Charles Koch: Help the poor by eliminating the minimum wage

In an interview in my old mater The Wichita Eagle (I worked there from January 1980 – January 1982 as a staff reporter), billionaire Charles Koch talks about an ad campaign he’s bankrolling — and suggests a nice way to help the poor would be to eliminate the minimum wage:

Charles Koch, who runs Koch Industries and contributes to political groups and campaigns, said he will launch a new campaign on Wednesday to laud economic freedom and warn the public about government overreach.

He knows this means he will again draw fire from political critics. His memory of the 2012 political campaign is still fresh. People said he tried to buy elections, and he recalls critics calling him names.

“Evil Koch brother,” he said. “Greedy and stuff.”

In that campaign, conducted mostly out of the limelight, he spent millions (he has not said how much) helping 2012 candidates oppose President Obama and support conservative and libertarian economic policies.

The effort beginning this week will cost the Charles Koch Foundation about $200,000 and run as a media campaign in Wichita for four weeks, he said. If people like it, he said, he might expand it to other cities.

The point of it, Koch said, is that he believes prosperity grows where economic freedom is greatest, where government intervention in business affairs is kept to a minimum. He hopes his ideas will help the country grow, he said. In his interview he emphasized several times that he believes his ideas on economics will help disadvantaged people. Government regulations – including the minimum wage law – tend to hold everyone back, he said.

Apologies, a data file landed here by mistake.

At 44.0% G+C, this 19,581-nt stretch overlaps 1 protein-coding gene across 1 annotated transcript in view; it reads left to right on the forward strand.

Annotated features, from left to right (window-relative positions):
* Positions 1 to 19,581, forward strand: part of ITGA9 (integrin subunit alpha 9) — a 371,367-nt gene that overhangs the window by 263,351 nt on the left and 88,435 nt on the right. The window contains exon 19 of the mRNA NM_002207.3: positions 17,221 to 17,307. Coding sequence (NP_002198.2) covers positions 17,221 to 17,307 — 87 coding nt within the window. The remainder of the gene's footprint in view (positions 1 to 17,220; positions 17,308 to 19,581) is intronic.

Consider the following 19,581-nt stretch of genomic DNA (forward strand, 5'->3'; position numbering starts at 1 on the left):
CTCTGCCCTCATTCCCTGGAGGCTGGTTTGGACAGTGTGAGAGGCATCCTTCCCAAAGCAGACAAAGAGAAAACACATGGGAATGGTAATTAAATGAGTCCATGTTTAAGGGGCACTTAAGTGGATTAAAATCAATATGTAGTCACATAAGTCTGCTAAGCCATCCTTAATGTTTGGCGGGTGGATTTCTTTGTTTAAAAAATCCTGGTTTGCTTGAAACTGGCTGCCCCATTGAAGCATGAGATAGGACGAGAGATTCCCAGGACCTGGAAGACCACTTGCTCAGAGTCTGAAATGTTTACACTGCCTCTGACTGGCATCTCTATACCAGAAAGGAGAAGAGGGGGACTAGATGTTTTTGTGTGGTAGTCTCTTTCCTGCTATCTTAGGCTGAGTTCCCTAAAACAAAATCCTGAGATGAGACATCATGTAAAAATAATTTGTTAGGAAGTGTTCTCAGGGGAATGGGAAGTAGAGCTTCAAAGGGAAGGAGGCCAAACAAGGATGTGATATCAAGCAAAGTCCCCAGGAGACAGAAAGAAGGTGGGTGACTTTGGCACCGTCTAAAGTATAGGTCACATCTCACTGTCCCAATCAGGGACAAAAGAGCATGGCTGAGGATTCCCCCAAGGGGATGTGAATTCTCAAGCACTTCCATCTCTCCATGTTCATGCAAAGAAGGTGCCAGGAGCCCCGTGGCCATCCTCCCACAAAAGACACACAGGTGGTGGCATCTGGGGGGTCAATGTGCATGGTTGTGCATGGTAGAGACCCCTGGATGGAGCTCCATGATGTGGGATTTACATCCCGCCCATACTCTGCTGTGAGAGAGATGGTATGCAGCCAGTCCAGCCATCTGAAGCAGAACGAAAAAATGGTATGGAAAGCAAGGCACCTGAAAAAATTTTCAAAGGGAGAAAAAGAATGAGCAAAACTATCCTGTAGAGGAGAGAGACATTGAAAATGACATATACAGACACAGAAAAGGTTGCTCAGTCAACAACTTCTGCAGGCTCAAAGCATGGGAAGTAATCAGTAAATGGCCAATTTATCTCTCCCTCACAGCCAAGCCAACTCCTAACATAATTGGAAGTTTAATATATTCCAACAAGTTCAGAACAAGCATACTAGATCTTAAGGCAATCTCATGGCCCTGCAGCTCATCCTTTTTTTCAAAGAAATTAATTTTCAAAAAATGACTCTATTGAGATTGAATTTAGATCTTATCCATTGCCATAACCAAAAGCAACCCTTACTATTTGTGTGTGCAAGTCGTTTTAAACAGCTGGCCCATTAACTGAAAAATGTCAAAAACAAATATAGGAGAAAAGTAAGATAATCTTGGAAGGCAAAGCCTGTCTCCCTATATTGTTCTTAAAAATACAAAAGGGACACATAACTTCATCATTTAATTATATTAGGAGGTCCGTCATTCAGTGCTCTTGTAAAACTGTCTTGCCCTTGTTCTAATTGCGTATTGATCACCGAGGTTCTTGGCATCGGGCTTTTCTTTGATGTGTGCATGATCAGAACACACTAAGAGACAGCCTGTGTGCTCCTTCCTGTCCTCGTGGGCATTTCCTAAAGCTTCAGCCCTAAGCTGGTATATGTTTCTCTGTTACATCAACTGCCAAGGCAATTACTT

“We want to do a better job of raising up the disadvantaged and the poorest in this country, rather than saying ‘Oh, we’re just fine now.’ We’re not saying that at all. What we’re saying is, we need to analyze all these additional policies, these subsidies, this cronyism, this avalanche of regulations, all these things that are creating a culture of dependency. And like permitting, to start a business, in many cities, to drive a taxicab, to become a hairdresser. Anything that people with limited capital can do to raise themselves up, they keep throwing obstacles in their way. And so we’ve got to clear those out. Or the minimum wage. Or anything that reduces the mobility of labor.”

It’s always interesting to hear someone who is a millionaire, or billionaire, or someone who gets free government medical coverage and eats bean soup in the Senate dining room, or who has a talk show and jets to cities in a private jet for lunch talk about reducing money for the poorest of Americans. It is talking to the choir. The folks who’ll enjoy these ads and want to see more of them will be within Mr. Koch’s existing political constituency.

To other Americans, it will just be one more example of what we are seeing each day: the utter flip side of “compassionate” conservatism.

Ed Kilgore:

Conservatives have long argued against minimum wage laws on grounds that they kills low-end jobs. Still, it’s a bit shocking to hear David Koch, whose net worth is around $47 billion, sanctimoniously argue that we need to eliminate minimum wage laws (along with regulatory conditions on starting or running a business) to help po’ folks….Technically, downward mobility is still mobility, you see. When you shake the money tree, somebody’s got to fall out.